A University of Tampa class on socioeconomic class
A University of Tampa professor said it’s not true that Americans don’t like to talk about class. Paul Hillier is an assistant professor in the department of communication and he tells students that examples of socioeconomic class are everywhere, especially in the media. During an honors symposium at the University of Tampa in February, Hillier said he thinks the way it’s portrayed is all wrong.
"If you’re in a particular class, it’s your fault, it’s your problem. It’s not society’s problem. And it masks and erases the notion that it’s something that we can address together; something that we can address socially."
Hillier used the sitcom Weeds as an example of pop culture display of class. It’s about a widow who takes to selling marijuana to maintain her lifestyle after her husband’s death. Hillier said the protagonist in that show could have made ends meet without resorting to slinging drugs if she had been willing to downsize.
"Class isn’t a choice. Class is a social condition. Class is a product of the economic system by which we live and that’s what needs to be challenged."
He also brought up a statistical analysis by the U.S. Department of Energy that shows what types of household amenities are found in poor households. A conservative think tank called the Heritage Foundation demonized the fact that, according to the study, almost all low income homes had a refrigerator, stove and oven. Hilliar said that study ignores important economic impacts.
"You probably don’t have good healthcare. You probably go to a poor school. You probably see or face things in your daily lives that a number of people, upper class, middle class people never encounter."
Hilliar said that the most common answer to bridging the gap between classes is education. He quoted an article by John Marsh.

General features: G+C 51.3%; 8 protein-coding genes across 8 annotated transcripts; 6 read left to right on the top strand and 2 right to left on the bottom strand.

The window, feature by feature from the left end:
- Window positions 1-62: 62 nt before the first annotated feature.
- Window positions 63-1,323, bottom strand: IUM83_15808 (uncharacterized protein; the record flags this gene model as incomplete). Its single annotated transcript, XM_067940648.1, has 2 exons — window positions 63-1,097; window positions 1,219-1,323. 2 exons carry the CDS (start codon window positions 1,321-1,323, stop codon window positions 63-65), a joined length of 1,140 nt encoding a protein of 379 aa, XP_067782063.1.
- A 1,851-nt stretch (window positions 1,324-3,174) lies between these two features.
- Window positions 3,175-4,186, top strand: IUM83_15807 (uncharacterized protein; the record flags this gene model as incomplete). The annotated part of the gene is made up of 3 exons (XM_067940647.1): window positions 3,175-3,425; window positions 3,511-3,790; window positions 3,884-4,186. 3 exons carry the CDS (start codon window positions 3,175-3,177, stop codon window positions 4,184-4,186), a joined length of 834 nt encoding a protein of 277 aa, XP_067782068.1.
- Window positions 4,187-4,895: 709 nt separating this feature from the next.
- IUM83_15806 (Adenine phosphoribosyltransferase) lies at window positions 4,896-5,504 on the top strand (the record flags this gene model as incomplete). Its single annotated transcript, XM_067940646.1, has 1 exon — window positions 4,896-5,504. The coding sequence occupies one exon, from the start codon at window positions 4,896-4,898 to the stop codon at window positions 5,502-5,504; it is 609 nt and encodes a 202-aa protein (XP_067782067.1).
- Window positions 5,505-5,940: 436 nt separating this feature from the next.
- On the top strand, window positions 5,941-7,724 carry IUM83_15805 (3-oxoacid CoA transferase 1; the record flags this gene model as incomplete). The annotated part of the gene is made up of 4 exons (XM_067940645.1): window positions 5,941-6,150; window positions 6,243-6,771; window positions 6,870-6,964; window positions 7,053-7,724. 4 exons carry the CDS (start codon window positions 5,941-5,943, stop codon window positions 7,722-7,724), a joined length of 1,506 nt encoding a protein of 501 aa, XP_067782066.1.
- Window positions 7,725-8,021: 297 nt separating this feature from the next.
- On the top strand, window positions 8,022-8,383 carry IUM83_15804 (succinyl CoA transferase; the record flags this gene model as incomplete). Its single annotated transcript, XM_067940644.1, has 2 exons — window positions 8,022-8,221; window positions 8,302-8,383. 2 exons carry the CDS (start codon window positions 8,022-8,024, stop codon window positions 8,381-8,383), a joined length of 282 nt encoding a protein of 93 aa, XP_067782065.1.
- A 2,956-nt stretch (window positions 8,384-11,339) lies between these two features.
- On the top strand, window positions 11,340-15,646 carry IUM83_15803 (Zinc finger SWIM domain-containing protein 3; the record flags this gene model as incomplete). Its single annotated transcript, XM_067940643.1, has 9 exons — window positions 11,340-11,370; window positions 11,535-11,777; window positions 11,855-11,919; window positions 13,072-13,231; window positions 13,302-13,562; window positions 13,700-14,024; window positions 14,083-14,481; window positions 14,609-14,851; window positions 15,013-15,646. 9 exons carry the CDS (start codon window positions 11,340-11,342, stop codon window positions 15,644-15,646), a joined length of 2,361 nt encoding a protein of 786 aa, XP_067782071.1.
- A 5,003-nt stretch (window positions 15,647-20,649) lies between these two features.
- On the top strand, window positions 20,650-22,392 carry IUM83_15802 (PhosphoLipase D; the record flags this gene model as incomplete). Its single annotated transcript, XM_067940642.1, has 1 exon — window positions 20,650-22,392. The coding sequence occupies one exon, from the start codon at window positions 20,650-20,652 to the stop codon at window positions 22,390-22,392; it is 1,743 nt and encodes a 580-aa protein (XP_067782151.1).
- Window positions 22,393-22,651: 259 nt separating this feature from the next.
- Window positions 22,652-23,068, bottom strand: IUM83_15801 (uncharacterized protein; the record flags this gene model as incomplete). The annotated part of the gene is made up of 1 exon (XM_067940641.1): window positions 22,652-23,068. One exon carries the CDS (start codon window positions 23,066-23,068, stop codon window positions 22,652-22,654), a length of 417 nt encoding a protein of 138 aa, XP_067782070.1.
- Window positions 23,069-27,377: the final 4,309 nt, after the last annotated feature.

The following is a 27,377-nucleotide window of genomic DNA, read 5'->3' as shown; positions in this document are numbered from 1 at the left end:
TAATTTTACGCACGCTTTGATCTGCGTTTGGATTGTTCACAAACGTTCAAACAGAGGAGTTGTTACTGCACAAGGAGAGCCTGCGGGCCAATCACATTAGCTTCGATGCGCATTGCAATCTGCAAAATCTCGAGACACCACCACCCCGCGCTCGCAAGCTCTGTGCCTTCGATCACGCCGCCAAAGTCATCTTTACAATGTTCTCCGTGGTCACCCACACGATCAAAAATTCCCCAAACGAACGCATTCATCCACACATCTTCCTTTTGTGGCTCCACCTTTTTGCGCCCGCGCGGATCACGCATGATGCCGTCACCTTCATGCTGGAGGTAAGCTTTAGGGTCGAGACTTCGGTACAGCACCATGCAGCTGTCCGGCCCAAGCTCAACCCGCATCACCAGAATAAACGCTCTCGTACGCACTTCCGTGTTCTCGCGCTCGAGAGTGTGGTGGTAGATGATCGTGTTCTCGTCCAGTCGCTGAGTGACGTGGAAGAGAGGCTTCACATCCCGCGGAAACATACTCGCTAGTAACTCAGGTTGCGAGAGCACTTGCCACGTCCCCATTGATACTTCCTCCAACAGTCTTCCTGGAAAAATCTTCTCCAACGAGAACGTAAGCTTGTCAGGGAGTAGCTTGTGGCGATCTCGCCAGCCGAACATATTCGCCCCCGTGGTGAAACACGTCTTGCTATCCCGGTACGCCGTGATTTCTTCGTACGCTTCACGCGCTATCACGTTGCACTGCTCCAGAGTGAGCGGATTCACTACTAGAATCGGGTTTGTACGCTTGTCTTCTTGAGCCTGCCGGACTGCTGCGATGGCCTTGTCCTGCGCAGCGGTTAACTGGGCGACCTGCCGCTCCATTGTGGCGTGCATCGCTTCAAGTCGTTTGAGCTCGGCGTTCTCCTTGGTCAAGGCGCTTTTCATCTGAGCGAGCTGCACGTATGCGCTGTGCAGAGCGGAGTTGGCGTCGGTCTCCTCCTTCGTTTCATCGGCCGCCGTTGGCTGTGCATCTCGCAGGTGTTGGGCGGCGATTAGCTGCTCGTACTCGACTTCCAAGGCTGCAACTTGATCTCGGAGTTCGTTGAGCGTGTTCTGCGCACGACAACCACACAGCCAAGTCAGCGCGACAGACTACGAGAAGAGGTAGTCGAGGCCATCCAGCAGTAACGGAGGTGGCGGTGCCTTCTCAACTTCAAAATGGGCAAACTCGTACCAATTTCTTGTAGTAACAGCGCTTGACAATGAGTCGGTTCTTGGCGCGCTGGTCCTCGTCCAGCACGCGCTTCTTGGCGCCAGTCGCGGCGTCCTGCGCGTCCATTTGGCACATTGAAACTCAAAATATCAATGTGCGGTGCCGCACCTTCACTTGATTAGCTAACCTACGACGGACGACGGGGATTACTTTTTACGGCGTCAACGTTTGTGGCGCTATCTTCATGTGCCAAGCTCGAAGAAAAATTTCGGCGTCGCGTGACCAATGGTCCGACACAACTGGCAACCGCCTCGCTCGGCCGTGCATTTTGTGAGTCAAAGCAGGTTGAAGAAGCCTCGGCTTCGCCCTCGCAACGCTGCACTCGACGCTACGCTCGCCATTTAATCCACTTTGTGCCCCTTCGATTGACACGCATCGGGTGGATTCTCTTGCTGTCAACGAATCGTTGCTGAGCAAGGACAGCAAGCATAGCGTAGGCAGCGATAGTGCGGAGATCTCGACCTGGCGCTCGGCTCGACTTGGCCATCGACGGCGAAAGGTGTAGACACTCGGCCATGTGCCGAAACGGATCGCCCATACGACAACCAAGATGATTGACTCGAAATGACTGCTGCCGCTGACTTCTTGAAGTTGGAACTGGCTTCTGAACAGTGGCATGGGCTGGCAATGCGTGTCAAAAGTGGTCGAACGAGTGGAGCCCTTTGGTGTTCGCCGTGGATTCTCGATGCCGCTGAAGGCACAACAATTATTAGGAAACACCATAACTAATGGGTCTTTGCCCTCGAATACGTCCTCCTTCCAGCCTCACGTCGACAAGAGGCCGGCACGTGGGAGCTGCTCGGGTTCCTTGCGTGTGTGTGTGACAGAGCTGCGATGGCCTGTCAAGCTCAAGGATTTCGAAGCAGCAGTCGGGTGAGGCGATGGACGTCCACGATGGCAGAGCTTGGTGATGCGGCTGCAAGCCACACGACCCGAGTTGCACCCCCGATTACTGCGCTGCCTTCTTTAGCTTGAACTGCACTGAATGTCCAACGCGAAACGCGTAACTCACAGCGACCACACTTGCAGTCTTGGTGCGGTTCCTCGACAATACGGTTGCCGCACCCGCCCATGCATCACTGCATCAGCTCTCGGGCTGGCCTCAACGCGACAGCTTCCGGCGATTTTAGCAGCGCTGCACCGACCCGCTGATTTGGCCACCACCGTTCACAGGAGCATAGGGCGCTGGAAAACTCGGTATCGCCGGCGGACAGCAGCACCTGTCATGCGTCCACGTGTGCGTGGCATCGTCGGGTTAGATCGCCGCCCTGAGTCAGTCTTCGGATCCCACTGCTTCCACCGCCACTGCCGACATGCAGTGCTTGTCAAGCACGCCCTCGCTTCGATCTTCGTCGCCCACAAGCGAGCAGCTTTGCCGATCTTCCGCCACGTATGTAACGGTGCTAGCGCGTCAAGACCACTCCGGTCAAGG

"We seek to decrease inequality and poverty by improving educational enrollment, performance and attainment. A good deal of evidence, however, suggests that we should do just the opposite. Only by first decreasing inequality and poverty might we then improve educational outcome."
Obtaining higher education seems like a pretty good way to break free of poverty, but Hilliar said it doesn’t always work out quite so well.
"People go and get the education, but then they become saddled with enormous amounts of debt. They don’t get the kinds of jobs that they initially think that they’re going to get and it doesn’t work the way that we think it works."
So what then? Hilliar said his answer classifies him as something of a Marxist because class, he said, is a social problem, not an individual one that needs to be addressed collectively.
"You address social inequality. That’s what you address. You address economic disparity. There’s so much attention in the media and everywhere. And people talk about jobs and jobs and jobs and it’s right to do that because jobs are important. What you don’t hear anybody talking about, rarely hear anybody talking about, is kinds of jobs. What kinds of jobs are people getting? Kinds of jobs that provide livable incomes. Kinds of jobs where you’re not a slave. Kinds of jobs where you have opportunities to have an active, leisurely lifestyle. That’s the crisis in America as far as I’m concerned."
Other examples used in Hilliar’s talk included reality television shows like Sweet 16 and MTV’s Cribs. Though he used those as examples of misclassified class; rather they portrayed luxury and fame. Hilliar said class is not all about what a person owns or how much they make and again emphasized, it’s about social status.
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